Business leaders have two concerns about inflation: their own particular selling prices and costs, and the general trend for inflation. The general trend is important information in business strategy and also helps managers understand the direction that their particular prices are heading in.
A guide to data sources for company-specific inflation measures appears below. First will come an explanation of the common inflation measures and how business leaders should use them.
The Consumer Price Index attracts the most attention, as well as the most criticism. It’s useful so long as it’s not taken too seriously. Many people express the belief in casual conversation that actual inflation exceeds the CPI increase. There’s a little truth mixed in with some error. The truth is that the CPI derives from a “shopping basket” typical of urban consumers. The basket includes not only groceries but all manners of goods and services. In the details of the CPI you will find college tuition, the cost of housing and travel as well as gasoline and food. But the proportions of this basket do not reflect everyone’s spending. Some people spend more on travel and less on cable television. Vegetarians don’t buy much meat even though it’s part of the CPI. No one’s own expenditures is likely to match the proportions of the CPI basket.
Yet the CPI does, in fact represent the average. People tend to focus on the price tags they see regularly, such as gasoline or milk. The thousands of other prices they pay get much less attention.
Economists believe that the CPI tends to overstate inflation, in contrast to what many people think. The crux of economists’ concern is the weight given to different components and how people respond to price changes. Here is an example. Suppose that the price of beef and chicken have been relatively stable, but then something happens in feedlots that pushes the price of beef up, without affecting chicken prices. Consumers will respond to the higher beef prices by consuming less beef and substituting chicken and other meats. What weight should beef have in the overall index after this behavioral change?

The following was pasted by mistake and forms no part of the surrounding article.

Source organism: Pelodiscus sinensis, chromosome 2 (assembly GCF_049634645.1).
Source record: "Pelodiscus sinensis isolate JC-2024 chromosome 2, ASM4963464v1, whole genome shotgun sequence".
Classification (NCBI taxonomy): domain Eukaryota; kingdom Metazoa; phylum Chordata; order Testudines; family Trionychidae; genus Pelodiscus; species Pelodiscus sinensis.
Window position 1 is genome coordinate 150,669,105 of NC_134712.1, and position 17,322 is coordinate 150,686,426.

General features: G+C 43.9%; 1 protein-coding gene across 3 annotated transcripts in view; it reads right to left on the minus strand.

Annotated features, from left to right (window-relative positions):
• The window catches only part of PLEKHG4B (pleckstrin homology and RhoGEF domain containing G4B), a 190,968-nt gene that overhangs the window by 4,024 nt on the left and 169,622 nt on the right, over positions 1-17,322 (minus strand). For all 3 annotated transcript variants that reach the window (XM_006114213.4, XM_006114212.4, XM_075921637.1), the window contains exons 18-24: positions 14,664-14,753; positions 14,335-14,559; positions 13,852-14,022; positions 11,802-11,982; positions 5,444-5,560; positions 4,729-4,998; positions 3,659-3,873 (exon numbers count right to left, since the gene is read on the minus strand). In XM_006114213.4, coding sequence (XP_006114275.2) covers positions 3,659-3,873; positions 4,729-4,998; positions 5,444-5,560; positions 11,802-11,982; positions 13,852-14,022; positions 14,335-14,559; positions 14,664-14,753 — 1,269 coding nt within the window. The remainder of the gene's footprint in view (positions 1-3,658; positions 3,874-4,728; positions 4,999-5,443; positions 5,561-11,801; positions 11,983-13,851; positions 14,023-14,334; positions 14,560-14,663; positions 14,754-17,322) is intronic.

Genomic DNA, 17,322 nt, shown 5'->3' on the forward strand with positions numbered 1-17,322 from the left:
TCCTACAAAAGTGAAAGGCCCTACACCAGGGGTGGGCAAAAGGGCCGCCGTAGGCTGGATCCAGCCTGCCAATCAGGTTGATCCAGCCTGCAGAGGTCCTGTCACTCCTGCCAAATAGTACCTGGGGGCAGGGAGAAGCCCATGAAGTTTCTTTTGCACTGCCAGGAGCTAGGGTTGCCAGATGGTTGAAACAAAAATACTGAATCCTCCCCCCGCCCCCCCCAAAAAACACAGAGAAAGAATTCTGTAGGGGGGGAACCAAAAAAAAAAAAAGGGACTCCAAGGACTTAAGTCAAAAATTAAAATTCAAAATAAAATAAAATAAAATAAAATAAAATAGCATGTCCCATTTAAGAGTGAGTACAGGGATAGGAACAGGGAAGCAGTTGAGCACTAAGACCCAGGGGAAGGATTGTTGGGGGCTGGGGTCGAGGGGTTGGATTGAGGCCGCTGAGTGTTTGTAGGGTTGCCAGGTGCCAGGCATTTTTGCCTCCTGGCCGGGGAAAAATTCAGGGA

The CPI keeps the weights the same for two years, then updates them. Another important measure, the Personal Consumption Expenditures Price Index, adjusts the weights continually. Economists prefer this approach, which shows a lower rate of inflation.
Both of these inflation measures are calculated with and without food and energy. The exclusion of food and energy in some indexes seems wrong, because we all buy food and energy. The logic for the exclusion, though, is that they vary differently from other prices. Gasoline prices rise and fall with oil prices, but the CPI almost always rises. Thus gas does not always indicate inflationary pressure in the economy. Similarly, a bad year for crops can push food prices up, but that’s unlikely to persist.
The measure we look at isn’t very important to the trend over time. As this article is written, all inflation indexes are rising much faster than they did a few years ago. They are all telling the same story. The Federal Reserve focuses on the Personal Consumption Expenditures Price Index excluding food and energy, so that’s a good one for business leaders to watch, but the CPI shows a similar acceleration, but offset to a higher average. Historical data are available in the FRED database.
Businesses should also monitor inflation in their selling prices and costs. Detailed components of the Consumer Price Index are available from the Bureau of Labor Statistics, as are detailed components of the Producer Price Index. Some industry associations and companies provide data specific to their specialties.
Labor costs are also important to most businesses. Overall labor inflation is best measured with the Employment Cost Index. More widely reported is Average Hourly Earnings, but this measure changes with the composition of the labor force. For example, in the lockdown phase of the pandemic, many lower-wage employees lost their jobs. The average then reflected only the higher-wage employees, suggesting a wage acceleration that was not happening. The Employment Cost Index avoids this problem by looking at wage changes for the same job. The ECI also measures benefits, which can move up more or less than wages.
Economists prefer the economy to have low and steady inflation. One reason is the high and variable inflation requires business managers to spend valuable time and attention on inflation. That’s necessary now, but it’s a loss of productivity for some of the most important workers in the economy.